United States District Court, S.D. Alabama, Northern Division
W. MILLING, JR. UNITED STATES MAGISTRATE JUDGE
action is before the Court on the motion for fees under 42
U.S.C. § 406(b) (Doc. 27) filed by William T. Coplin,
Jr., Esq., counsel for Plaintiff Richard Evans
(“Plaintiff”). Defendant Acting Commissioner of
Social Security (“the Commissioner”) has filed no
response to the motion. Upon consideration, the Court finds
that the § 406(b) motion (Doc. 25) is due to be
30, 2014, Plaintiff, at all times represented by Coplin,
commenced this action for judicial review of an unfavorable
final decision of the Commissioner under 42 U.S.C.
§§ 405(g) and 1383(c)(3). (Doc. 1). In accordance
with the Court's scheduling order (Doc. 3), the
Commissioner filed her answer to the complaint (Doc. 9) and
the record of the administrative proceedings (Doc. 10), and
Plaintiff filed his brief identifying errors in the
Commissioner's final decision (Docs. 11, 12). In response
to Plaintiff's brief, the Commissioner filed her brief in
support of the final decision (Doc. 15). The undersigned, by
Memorandum Opinion and Order, reversed the decision of the
Commissioner and remanded this action for further proceedings
(Doc. 21) and Judgment was entered accordingly on March 12,
2015. (Doc. 22).
subsequently filed a motion for attorney's fees under the
Equal Access to Justice Act (“EAJA”), 28 U.S.C.
§ 2412(d) (Doc. 23), which the Court granted on May
8, 2015, awarding Plaintiff $2, 066.42 in attorney's fees
and $492.96 in court costs and litigation expenses (Doc. 25).
Following remand to the Social Security Administration (SSA),
an Administrative Law Judge (“ALJ”) issued a
favorable decision for the Plaintiff on December 14, 2016.
(Doc. 27-2). A notice of award of past-due benefits was
issued March 20, 2017, which also advised that $17, 341.50,
representing 25% of the total past due benefits, was being
withheld to pay an approved representative's fee. (Doc.
27-3). Coplin filed the present § 406(b) motion on March
29, 2017, requesting that the Court award him a fee in the
amount of $8, 845.12. (Doc. 27).
[U]nder 42 U.S.C. § 406(b), a court entering judgment in
favor of a Social Security benefits claimant who was
represented by an attorney “may determine and allow as
part of its judgment a reasonable fee for such
representation, not in excess of 25 percent of the total of
the past-due benefits to which the claimant is entitled by
reason of such judgment.” 42 U.S.C. §
406(b)(1)(A). Assuming that the requested fee is within the
25 percent limit, the court must then determine whether
“the fee sought is reasonable for the services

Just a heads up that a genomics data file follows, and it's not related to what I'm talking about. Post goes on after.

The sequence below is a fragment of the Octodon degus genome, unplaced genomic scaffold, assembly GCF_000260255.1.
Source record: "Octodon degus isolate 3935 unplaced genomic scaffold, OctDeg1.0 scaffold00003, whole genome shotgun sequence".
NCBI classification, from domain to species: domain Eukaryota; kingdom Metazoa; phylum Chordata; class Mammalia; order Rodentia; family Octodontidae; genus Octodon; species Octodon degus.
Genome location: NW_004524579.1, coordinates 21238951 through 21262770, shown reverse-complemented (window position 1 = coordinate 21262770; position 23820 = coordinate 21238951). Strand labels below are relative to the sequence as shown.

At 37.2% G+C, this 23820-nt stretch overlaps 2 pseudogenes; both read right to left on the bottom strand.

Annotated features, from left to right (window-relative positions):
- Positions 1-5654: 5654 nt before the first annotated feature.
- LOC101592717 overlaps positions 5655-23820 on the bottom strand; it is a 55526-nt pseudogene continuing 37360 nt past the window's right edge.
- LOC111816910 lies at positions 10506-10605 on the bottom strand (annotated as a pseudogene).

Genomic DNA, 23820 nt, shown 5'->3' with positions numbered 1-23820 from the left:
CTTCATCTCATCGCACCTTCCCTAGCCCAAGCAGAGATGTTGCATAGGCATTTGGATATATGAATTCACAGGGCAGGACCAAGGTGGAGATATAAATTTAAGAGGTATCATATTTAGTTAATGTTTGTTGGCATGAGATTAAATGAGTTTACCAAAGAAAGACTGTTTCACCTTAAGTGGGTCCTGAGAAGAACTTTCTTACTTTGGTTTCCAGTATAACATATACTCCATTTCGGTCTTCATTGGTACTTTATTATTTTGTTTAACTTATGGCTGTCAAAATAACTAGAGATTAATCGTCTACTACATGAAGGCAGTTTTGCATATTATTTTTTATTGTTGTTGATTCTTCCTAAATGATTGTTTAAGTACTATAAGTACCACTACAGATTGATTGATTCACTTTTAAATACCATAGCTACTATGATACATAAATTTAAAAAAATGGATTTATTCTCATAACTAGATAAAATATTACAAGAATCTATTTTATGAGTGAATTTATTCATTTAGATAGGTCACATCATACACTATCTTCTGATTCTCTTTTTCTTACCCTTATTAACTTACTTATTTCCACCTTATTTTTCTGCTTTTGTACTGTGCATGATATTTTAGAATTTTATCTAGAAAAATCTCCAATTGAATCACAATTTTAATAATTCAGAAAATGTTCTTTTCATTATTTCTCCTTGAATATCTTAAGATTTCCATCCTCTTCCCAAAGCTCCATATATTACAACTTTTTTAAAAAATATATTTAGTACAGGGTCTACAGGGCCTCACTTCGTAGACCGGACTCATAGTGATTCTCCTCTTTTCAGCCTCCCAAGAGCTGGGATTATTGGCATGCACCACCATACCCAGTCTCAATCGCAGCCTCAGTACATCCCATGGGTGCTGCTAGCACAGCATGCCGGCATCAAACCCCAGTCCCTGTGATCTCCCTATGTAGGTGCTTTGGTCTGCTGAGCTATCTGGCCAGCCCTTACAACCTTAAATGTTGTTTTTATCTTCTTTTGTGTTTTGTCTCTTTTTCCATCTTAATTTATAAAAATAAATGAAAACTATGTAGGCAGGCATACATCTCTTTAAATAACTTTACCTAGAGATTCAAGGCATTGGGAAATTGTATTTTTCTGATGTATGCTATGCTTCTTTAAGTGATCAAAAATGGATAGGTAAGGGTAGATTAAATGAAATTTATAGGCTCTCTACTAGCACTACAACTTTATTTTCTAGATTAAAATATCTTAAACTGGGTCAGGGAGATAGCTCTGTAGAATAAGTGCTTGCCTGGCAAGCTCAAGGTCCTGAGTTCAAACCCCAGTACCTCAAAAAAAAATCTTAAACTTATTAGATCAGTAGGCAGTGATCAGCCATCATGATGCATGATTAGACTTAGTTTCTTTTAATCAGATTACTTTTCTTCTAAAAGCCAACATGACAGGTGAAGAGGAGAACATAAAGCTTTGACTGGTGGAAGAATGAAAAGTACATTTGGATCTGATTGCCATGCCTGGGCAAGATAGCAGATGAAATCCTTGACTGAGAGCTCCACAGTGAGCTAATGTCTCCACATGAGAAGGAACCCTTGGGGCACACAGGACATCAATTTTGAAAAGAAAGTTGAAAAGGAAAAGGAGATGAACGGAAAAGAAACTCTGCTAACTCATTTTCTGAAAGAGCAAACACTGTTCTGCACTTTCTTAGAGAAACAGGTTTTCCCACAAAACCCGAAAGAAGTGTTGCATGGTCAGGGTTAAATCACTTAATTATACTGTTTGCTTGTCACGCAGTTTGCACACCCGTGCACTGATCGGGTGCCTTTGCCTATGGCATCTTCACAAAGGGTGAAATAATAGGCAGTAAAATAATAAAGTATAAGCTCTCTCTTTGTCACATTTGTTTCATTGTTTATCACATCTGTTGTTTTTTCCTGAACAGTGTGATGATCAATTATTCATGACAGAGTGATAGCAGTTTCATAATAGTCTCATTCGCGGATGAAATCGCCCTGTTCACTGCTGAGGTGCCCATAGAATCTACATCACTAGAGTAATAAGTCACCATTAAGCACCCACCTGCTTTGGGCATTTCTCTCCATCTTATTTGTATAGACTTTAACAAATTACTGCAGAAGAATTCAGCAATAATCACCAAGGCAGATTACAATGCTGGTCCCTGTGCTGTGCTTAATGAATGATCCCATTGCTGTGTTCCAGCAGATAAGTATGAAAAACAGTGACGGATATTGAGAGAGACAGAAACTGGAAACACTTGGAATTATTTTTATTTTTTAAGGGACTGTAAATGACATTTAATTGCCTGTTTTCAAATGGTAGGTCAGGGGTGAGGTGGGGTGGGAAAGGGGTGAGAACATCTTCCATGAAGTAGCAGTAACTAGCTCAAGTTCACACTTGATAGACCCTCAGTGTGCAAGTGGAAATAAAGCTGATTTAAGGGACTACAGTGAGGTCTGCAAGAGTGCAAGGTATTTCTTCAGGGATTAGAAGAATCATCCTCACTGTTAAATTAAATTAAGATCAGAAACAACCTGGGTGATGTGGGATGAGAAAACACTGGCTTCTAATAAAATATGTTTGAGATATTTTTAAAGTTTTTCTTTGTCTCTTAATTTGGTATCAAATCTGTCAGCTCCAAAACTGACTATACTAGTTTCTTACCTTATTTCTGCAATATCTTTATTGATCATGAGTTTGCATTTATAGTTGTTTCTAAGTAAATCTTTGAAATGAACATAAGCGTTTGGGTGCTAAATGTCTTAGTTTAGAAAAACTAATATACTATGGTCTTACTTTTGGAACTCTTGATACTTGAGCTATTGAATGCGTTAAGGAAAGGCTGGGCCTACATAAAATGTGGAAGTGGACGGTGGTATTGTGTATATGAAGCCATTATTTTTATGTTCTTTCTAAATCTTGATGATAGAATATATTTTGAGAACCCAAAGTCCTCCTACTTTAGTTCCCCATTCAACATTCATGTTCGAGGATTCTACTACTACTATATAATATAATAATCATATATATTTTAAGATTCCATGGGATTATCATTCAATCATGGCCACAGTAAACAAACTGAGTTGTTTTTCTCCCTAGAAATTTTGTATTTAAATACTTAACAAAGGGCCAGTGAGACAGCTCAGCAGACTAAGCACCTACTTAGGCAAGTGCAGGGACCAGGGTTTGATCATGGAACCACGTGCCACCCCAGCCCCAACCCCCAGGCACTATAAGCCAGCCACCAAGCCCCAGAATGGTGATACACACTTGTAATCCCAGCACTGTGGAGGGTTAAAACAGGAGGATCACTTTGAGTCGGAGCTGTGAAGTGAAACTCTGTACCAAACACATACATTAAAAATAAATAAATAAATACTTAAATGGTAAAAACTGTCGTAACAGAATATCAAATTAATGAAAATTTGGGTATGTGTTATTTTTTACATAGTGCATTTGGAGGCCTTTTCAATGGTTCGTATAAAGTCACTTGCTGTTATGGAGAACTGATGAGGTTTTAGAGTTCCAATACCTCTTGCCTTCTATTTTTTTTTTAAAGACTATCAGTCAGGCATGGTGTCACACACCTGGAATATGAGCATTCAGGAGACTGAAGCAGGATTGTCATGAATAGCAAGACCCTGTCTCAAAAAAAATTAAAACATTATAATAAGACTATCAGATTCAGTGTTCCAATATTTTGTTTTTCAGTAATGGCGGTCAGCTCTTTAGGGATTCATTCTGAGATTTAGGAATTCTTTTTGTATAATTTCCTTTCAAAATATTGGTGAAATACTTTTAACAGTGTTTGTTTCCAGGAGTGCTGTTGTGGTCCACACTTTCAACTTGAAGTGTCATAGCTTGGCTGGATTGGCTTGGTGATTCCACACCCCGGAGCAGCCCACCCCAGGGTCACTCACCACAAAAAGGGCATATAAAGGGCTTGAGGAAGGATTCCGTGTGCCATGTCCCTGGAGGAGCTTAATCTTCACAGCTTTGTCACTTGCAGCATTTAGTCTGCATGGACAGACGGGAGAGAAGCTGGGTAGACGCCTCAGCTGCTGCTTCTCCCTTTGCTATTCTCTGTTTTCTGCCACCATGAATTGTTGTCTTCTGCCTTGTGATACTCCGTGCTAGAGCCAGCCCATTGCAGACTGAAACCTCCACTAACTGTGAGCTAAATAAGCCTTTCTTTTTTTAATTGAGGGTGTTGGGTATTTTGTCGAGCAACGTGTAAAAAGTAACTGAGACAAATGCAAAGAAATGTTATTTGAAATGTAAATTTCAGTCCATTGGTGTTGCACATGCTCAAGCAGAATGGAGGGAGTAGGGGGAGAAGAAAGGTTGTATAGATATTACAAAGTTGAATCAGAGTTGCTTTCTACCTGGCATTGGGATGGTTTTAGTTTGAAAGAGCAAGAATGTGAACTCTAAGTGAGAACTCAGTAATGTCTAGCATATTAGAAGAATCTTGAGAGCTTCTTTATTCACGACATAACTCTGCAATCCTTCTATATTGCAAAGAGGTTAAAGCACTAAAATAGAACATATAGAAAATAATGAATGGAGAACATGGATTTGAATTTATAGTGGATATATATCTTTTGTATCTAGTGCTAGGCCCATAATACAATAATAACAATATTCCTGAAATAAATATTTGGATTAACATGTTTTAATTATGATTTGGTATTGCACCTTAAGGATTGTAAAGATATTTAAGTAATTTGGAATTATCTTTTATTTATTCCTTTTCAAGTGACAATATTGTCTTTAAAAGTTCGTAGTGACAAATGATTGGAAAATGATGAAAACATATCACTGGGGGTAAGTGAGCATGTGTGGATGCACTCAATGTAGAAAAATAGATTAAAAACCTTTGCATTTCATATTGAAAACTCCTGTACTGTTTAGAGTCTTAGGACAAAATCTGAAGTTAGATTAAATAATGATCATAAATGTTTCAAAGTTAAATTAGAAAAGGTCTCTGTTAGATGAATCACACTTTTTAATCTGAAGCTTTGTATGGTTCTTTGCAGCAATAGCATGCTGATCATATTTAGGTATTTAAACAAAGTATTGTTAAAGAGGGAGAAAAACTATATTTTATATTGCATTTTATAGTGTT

rendered.” Gisbrecht v. Barnhart, 535 U.S.
789, 807, 122 S.Ct. 1817, 1828, 152 L.Ed.2d 996 (2002). For
example, courts may reduce the requested fee if the
representation has been substandard, if the attorney has been
responsible for delay, or if the benefits are large in
comparison to the amount of time the attorney spent on the
case. Id. at 808, 122 S.Ct. at 1828. A § 406(b)
fee is paid by the claimant out of the past-due benefits
awarded. 42 U.S.C. § 406(b)(1)(A).
Jackson v. Comm'r of Soc. Sec., 601 F.3d 1268,
1271 (11th Cir. 2010). “42 U.S.C. § 406(b) authorizes
an award of attorney's fees where[, as here, ] the
district court remands the case to the Commissioner of Social
Security for further proceedings, and the Commissioner on
remand awards the claimant past-due benefits.”
Bergen v. Comm'r of Soc. Sec., 454 F.3d 1273,
1277 (11th Cir. 2006) (per curiam).
R. Civ. P. 54(d)(2) applies to a § 406(b) attorney's
fee claim.” Id. Rule 54(d)(2)(B)(i) provides
that, “[u]nless a statute or a court order provides
otherwise, [a] motion[ for attorney's fees] must be filed
no later than 14 days after the entry of judgment.”
Because Coplin's § 406(b) motion was filed within 14
days of the date of the Plaintiff's notice of award, the
motion is timely.
In Gisbrecht v. Barnhart, the Supreme Court
considered 42 U.S.C. § 406(b) and clarified its impact
on the district court's role in awarding a reasonable fee
following a favorable claim for Social Security benefits.
See 535 U.S. 789, 807, 122 S.Ct. 1817, 1828, 152
L.Ed.2d 996 (2002). Although § 406(b)(1)(A) gives
district courts the power to “determine and allow as
part of its judgment a reasonable fee” following a
favorable claim for Social Security benefits, 42 U.S.C.
§ 406(b)(1)(A), it does not empower them to ignore the
fee agreements entered into by parties when determining what
a reasonable fee would be, see Gisbrecht, 535 U.S.
at 807, 122 S.Ct. at 1828 (concluding that “ §
406(b) does not displace contingent-fee agreements as the
primary means by which fees are set”). Instead, courts
must look to the agreement made by the parties and
independently review whether the resulting fee is reasonable
under the circumstances. Id. Accordingly, [a court]
must look to the fee agreement made by [a claimant] and his
Keller v. Comm'r of Soc. Sec., 759 F.3d 1282,
1284 (11th Cir. 2014).
406(b)(1)(A) “prohibits fee agreements from providing
for a fee ‘in excess of 25 percent of the total of the
past-due benefits to which the claimant is entitled.'
” Id. at 1285 (quoting 42 U.S.C. §
406(b)(1)(A)). However “the agreement, not the statute,
provides the ‘primary means by which fees are set.'
” Id. (quoting Gisbrecht, 535 U.S. at
807). In retaining Coplin to represent him, Plaintiff entered